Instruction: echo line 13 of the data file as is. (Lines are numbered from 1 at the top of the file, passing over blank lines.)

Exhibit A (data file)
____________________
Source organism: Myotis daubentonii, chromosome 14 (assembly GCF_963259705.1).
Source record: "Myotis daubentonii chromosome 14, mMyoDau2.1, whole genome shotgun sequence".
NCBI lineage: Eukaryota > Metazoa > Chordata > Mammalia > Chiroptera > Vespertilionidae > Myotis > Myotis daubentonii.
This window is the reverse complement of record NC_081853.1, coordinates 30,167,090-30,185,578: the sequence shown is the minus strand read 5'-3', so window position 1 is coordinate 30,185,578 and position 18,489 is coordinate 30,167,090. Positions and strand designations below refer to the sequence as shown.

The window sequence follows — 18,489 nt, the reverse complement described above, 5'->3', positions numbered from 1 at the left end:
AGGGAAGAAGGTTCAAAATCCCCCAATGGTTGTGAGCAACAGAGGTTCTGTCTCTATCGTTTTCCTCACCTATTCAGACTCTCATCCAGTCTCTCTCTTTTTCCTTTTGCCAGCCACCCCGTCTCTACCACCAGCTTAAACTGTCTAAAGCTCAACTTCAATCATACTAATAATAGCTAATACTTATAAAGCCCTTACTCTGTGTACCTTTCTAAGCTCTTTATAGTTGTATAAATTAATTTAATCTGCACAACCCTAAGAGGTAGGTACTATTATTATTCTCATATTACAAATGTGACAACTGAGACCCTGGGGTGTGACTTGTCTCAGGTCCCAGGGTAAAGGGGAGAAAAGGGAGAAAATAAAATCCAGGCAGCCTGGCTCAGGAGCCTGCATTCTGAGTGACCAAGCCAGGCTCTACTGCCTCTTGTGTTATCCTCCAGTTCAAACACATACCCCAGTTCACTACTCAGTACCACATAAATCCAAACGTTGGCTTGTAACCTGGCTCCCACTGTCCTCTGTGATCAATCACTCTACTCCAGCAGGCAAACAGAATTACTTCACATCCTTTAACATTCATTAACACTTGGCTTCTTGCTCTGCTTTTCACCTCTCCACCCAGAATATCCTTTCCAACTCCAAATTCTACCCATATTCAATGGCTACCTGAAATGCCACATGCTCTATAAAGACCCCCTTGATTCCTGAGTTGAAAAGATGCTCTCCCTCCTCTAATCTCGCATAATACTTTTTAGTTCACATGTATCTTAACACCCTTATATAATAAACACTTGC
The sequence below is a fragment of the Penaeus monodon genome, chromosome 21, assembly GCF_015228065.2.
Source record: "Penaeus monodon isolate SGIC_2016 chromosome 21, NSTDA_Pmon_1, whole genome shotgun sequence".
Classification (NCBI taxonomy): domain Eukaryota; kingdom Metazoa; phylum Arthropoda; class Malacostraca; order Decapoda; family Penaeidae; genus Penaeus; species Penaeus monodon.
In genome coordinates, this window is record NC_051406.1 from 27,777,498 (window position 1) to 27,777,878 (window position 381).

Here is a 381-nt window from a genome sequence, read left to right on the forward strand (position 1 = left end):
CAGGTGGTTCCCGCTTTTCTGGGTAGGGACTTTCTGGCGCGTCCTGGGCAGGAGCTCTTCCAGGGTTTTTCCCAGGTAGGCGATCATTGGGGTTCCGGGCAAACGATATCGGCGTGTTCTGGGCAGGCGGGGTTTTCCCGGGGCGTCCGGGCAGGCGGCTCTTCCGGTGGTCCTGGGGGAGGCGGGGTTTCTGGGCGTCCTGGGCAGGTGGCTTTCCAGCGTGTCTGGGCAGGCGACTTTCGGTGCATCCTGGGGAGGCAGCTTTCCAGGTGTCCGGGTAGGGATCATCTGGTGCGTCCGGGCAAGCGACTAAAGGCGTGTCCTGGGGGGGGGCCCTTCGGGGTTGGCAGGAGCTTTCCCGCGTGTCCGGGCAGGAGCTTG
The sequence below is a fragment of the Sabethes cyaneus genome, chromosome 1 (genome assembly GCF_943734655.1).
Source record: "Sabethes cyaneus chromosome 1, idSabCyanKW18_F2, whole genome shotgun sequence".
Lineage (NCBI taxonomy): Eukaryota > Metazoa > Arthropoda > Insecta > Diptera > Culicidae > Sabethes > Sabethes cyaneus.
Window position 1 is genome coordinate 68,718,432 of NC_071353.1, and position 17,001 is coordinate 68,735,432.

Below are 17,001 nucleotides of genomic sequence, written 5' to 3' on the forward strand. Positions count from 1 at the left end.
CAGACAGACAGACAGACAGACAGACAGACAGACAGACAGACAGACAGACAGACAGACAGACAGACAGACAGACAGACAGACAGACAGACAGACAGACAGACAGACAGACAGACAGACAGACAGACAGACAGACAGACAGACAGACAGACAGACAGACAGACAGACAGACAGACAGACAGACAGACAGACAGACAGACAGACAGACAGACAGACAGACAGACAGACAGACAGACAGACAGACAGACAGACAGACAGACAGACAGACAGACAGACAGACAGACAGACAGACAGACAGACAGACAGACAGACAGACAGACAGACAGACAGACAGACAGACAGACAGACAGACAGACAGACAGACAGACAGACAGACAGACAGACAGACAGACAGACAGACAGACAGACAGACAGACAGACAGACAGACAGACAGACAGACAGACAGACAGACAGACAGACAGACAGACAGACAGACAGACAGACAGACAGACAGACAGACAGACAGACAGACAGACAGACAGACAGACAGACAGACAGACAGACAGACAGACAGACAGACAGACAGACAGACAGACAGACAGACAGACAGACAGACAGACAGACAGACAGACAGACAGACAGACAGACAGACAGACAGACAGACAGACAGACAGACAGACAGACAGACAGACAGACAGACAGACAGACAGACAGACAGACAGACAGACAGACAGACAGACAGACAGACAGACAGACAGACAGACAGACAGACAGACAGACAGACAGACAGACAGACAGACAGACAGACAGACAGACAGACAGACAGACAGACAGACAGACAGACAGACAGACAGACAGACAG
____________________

The sequence below is a fragment of the Sabethes cyaneus genome, chromosome 1 (genome assembly GCF_943734655.1).